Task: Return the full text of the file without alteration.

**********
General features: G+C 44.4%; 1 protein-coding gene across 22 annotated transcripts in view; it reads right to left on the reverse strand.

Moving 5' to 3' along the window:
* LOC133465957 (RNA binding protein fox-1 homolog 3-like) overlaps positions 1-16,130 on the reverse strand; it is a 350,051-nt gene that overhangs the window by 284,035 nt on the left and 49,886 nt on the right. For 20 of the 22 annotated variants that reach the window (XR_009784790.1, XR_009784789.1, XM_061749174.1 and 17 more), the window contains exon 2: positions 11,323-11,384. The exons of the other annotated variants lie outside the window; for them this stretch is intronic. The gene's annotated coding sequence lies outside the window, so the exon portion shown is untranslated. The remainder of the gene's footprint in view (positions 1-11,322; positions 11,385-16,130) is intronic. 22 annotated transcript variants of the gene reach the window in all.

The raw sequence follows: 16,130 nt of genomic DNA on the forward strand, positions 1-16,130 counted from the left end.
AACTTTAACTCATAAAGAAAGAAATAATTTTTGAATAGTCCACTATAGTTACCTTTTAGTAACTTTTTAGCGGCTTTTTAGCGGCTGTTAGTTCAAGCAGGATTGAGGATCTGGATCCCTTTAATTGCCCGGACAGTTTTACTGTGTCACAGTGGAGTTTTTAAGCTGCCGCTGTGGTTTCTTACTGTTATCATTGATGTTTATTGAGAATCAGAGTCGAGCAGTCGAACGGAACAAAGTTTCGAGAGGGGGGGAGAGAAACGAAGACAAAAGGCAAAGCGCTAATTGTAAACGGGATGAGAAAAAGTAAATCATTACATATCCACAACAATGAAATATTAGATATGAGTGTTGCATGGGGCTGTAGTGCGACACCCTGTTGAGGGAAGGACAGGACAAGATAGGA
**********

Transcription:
General features: G+C 44.4%; 1 protein-coding gene across 22 annotated transcripts in view; it reads right to left on the reverse strand.

Moving 5' to 3' along the window:
* LOC133465957 (RNA binding protein fox-1 homolog 3-like) overlaps positions 1-16,130 on the reverse strand; it is a 350,051-nt gene that overhangs the window by 284,035 nt on the left and 49,886 nt on the right. For 20 of the 22 annotated variants that reach the window (XR_009784790.1, XR_009784789.1, XM_061749174.1 and 17 more), the window contains exon 2: positions 11,323-11,384. The exons of the other annotated variants lie outside the window; for them this stretch is intronic. The gene's annotated coding sequence lies outside the window, so the exon portion shown is untranslated. The remainder of the gene's footprint in view (positions 1-11,322; positions 11,385-16,130) is intronic. 22 annotated transcript variants of the gene reach the window in all.

The raw sequence follows: 16,130 nt of genomic DNA on the forward strand, positions 1-16,130 counted from the left end.
AACTTTAACTCATAAAGAAAGAAATAATTTTTGAATAGTCCACTATAGTTACCTTTTAGTAACTTTTTAGCGGCTTTTTAGCGGCTGTTAGTTCAAGCAGGATTGAGGATCTGGATCCCTTTAATTGCCCGGACAGTTTTACTGTGTCACAGTGGAGTTTTTAAGCTGCCGCTGTGGTTTCTTACTGTTATCATTGATGTTTATTGAGAATCAGAGTCGAGCAGTCGAACGGAACAAAGTTTCGAGAGGGGGGGAGAGAAACGAAGACAAAAGGCAAAGCGCTAATTGTAAACGGGATGAGAAAAAGTAAATCATTACATATCCACAACAATGAAATATTAGATATGAGTGTTGCATGGGGCTGTAGTGCGACACCCTGTTGAGGGAAGGACAGGACAAGATAGGA